A common trap with many airless paint spray pumps is leaving pressure in the pump system after use and forgetting that the airless spray pump still retains pressurized paint or cleaning liquid. Always open pressure bypass prime spray valves fully before switching off or leaving the machine unattended.
It can be all too easy for someone to pick up the airless spray gun, thinking that because it is not on that it will be safe to pull the trigger, not realizing that there is still residual pressure remaining in the airless spray pump system. It could be possible with many piston airless paint sprayers that the unit is still even on and has simply stalled at the point of maximum pressure setting.
The very least that can happen after an airless spray gun trigger is pulled in a case such as this is a mess with paint or fluid sprayed everywhere, but it can be much worse with risk of injection injury or liquid sprayed into someones eyes from the residual pressure remaining in the airless paint hose and pump.
Airless Spray Pressure Releasing
Consult the owners manual for your model to locate and follow the manufacturers recommendations for operating the airless and recommended pressure relief procedures that should be followed. Many manufacturers incorporate over pressurisation relief capability into the bypass valves on pumps these days to protect the equipment and operators.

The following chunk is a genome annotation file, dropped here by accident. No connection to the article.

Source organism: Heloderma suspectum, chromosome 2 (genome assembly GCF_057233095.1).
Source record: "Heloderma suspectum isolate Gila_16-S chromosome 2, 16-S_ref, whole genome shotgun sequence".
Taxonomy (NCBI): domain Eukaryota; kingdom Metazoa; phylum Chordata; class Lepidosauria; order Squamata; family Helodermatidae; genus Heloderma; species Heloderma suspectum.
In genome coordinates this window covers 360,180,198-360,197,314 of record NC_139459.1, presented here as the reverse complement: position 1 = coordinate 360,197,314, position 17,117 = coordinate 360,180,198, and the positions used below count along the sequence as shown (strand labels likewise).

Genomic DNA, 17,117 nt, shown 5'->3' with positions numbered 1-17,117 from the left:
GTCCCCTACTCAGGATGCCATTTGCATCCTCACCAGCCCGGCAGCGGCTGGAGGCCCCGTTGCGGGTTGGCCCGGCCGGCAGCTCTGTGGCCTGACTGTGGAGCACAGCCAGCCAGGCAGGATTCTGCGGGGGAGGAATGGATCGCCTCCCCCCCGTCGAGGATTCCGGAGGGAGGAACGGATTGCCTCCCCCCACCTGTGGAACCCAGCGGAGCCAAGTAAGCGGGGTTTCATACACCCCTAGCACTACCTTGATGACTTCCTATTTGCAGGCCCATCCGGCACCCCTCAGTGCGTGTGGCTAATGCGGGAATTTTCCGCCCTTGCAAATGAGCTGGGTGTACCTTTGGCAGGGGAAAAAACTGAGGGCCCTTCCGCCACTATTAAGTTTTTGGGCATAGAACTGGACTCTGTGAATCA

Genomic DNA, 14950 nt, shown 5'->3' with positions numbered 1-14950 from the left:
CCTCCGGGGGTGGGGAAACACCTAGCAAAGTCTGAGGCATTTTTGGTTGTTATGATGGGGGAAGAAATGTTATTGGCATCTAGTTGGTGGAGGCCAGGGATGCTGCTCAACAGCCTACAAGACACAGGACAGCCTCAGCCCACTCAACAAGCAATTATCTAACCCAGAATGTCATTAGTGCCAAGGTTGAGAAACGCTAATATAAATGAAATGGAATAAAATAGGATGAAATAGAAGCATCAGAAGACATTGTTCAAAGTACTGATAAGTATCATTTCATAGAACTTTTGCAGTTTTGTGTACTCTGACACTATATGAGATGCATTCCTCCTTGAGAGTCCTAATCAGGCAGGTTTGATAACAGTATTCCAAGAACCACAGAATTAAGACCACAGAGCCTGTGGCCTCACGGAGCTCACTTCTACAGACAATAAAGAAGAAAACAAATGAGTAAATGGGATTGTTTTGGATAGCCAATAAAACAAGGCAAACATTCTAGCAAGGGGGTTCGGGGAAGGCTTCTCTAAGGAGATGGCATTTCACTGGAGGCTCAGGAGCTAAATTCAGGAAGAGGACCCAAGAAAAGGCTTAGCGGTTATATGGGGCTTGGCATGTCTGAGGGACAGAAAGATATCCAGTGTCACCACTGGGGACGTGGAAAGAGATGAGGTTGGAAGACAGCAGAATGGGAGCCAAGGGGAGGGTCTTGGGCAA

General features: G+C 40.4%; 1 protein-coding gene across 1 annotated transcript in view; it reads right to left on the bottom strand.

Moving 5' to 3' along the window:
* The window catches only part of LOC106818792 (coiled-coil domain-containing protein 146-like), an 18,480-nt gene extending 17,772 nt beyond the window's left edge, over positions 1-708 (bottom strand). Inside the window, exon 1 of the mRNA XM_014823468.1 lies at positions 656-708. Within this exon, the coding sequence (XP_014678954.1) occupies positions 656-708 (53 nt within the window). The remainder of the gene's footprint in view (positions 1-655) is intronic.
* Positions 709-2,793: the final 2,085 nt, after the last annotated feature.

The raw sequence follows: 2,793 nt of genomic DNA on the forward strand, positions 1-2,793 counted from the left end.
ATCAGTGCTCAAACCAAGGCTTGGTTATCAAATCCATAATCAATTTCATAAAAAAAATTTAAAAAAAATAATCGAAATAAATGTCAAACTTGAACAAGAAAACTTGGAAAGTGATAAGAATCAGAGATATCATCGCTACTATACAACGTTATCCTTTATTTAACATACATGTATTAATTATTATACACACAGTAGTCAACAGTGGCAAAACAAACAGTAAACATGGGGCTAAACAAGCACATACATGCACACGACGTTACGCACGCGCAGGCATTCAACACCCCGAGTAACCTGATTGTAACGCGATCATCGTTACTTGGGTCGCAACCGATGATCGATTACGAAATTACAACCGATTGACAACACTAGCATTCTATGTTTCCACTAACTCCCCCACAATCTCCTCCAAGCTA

Older airless spray units may not have had a bypass valve fitted as standard and with a valve pressure relief can only be achieved via the spray gun. Some units may have been retrofitted with a ball valve to act as a bypass valve but the ball valve should be capable of handling the pressure.
Take care to secure any paint bypass hose when pressure relieving an airless spray pump as the pressure and flow can cause the hose to recoil which can be enough to force it out of the container.
Typical Airless Spray Bypass Valve
Remember to always completely open the prime spray bypass valve on airless sprayers.